Collagen is Protein
Many people ask me what the difference is between the various types of collagen. Certain types are better taken together as they occur in nature (type I & III as you’ll find in my Pure Hydrolysed Collagen), and it’s best to take Super CollagenT2 (type II) away from the Pure Hydrolysed Collagen because you will get much better results – they have different amino acid profiles. Aside from water, collagen is the most plentiful substance in our bodies and is a building block for skin, tendons, and bones.
Collagen types contain different proteins which serve separate purposes within the body. Types I & III can be taken together (they occur together in bovine collagen) and support skin, muscles, bones, and hair and nail growth and maintenance. Collagen Type II protein makes up the fluids and function in the cartilage and joints. That’s why type II collagen should be taken separately from Types I & III to ensure adequate absorption.
There are 19 amino acids found in Collagen Types I & III – each essential to functions and maintenance within skin, muscles, and bones. These types are produced by fibroblasts (cells in connective tissues) and osteoblasts (cells that make bones). Over 90% of collagen in the body is comprised of Type I & III Collagen and this collagen is high in glycine, proline, alanine, and hydroxyproline.
- Glycine – the amino acid found at the highest levels in collagen, requires more serine than our bodies can naturally produce. Studies suggest the need for glycine supplementation to achieve ideal metabolic processes.
- Proline – a non-essential amino acid synthesized from glycine and important in function of joints and tendons
- Hydroxyproline – an amino acid that plays an essential role in the stability of collagen
- Alanine – the amino acid used in the biosynthesis of proteins
Collagen Type II is produced by chondrocytes (the non-cellular matrix of cartilage) – a liquid-like filling within the cartilage.
Why supplement with collagen if it already naturally occurs in the body?
Over time, the ideal levels of collagen our bodies naturally produce begin to wane. Collagen fibres break down or no longer regenerate, and lead to a “deflation” effect on the surface of the skin. The diminishing effects of reduced collagen Type II are less obvious and often go unnoticed or are considered “normal” for the aging process. Research indicates that by the age of 40, the body’s ability to produce collagen decreases by 25%. By age 60, it has decreased by over 50%.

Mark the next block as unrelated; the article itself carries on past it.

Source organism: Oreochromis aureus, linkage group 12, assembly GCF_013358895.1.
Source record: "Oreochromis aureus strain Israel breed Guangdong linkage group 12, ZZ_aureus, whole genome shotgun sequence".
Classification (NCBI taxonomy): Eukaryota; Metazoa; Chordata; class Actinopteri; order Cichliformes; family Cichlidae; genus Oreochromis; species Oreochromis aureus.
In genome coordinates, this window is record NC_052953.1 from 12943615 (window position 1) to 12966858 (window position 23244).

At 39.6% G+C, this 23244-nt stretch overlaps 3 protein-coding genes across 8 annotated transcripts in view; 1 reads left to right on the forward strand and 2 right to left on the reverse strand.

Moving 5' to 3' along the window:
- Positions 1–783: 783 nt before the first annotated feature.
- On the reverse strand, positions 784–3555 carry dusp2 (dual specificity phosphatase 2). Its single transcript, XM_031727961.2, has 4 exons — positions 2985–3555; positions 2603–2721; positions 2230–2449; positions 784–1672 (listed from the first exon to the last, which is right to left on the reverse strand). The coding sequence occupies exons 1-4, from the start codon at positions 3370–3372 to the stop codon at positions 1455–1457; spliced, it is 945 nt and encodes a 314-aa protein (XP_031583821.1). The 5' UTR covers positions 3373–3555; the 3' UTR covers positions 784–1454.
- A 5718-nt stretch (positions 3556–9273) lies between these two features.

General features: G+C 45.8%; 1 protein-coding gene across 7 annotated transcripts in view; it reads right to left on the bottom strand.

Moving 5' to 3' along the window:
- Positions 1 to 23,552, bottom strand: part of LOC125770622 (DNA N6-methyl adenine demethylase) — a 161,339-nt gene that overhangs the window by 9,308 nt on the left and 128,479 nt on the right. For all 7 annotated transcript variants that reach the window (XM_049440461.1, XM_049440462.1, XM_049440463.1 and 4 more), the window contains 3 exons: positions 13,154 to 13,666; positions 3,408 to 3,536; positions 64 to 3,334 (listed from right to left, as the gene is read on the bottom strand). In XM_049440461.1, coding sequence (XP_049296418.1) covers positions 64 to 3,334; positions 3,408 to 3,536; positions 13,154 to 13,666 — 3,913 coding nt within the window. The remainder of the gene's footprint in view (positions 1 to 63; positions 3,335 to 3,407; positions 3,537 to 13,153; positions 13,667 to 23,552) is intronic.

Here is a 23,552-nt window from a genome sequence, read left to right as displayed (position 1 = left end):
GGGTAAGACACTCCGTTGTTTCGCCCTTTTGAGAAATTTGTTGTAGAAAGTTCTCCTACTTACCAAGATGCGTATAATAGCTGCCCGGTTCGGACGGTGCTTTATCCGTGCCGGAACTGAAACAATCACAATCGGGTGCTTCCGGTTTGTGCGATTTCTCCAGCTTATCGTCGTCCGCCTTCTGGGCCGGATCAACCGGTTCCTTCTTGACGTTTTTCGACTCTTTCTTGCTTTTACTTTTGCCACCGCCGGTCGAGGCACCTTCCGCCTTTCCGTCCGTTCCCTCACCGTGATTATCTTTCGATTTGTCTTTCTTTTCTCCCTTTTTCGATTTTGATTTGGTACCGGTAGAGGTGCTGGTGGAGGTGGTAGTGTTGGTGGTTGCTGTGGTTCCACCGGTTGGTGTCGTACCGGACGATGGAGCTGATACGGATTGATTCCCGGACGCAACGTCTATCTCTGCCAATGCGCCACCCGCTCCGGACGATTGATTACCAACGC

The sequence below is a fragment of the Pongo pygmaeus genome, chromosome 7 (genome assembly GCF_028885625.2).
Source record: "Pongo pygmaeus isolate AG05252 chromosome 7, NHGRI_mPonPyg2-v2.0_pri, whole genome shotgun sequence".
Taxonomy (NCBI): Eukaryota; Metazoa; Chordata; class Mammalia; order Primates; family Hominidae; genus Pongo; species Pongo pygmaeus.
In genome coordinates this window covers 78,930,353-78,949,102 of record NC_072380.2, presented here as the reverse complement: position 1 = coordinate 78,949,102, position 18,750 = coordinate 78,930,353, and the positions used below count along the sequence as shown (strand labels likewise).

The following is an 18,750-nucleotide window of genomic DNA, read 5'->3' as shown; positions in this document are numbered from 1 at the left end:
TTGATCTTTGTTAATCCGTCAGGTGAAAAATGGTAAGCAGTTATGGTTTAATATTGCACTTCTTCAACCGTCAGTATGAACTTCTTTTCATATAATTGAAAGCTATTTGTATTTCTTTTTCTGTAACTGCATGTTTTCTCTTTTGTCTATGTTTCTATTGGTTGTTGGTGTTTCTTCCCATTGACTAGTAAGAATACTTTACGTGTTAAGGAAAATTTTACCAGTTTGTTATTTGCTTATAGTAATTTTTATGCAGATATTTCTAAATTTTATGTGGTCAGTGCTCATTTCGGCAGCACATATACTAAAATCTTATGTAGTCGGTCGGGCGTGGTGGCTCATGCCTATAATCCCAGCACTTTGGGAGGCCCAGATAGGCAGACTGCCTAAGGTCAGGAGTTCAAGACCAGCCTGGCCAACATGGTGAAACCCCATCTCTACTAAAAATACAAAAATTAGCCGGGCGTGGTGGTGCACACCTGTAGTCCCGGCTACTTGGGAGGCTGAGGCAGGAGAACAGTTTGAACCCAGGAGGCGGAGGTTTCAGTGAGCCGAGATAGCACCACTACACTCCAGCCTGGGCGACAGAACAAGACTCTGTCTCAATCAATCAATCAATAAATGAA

Despite being made up of some non-essential amino acids, the supply of ideal levels of naturally occurring collagen cannot meet the demand. Though it is possible to obtain extra collagen through diet (consuming a fair amount of animal products such as gelatinous meats, the cartilage on bones such as chicken drumsticks, and skin from poultry), it is very difficult to eat enough to support the body’s growing requirements.
Collagen Types I & III for Hair, Skin, Nails, and Bones
- minimize fine lines and wrinkles
- improve elasticity
- support the bone matrix (36% of bone is made up of collagen Type 1 and 3)
- correct weak or damaged nail beds
- thicken fine hair, slows hair loss
- improve circulation
- promote glycine production which builds leans muscle and helps burn fat during sleep
- increases skin hydration by 28%
- decreases micro-furrows by 26%
- increases skin suppleness by 19%
Take separately from Type II Collagen.
Collagen Type II for Joint and Cartilage Support
- makes up 50-60% of protein in cartilage
- makes up 85-90% of collagen in articular cartilage
- may reduce popping knees
- may support back, jaw, and joints
- includes glucosamine, chondroitin, and hyaluronic acid
Suggested use to take at bedtime on an empty stomach. To improve effectiveness, do not take in conjunction with Type I & III.
High-quality collagen is appropriate and beneficial for adults of all ages. My Pure Hydrolysed Collagen is the best there is – grass-fed, non-GMO, no hormones or steroids and 100% pure. Get yours from my online store here.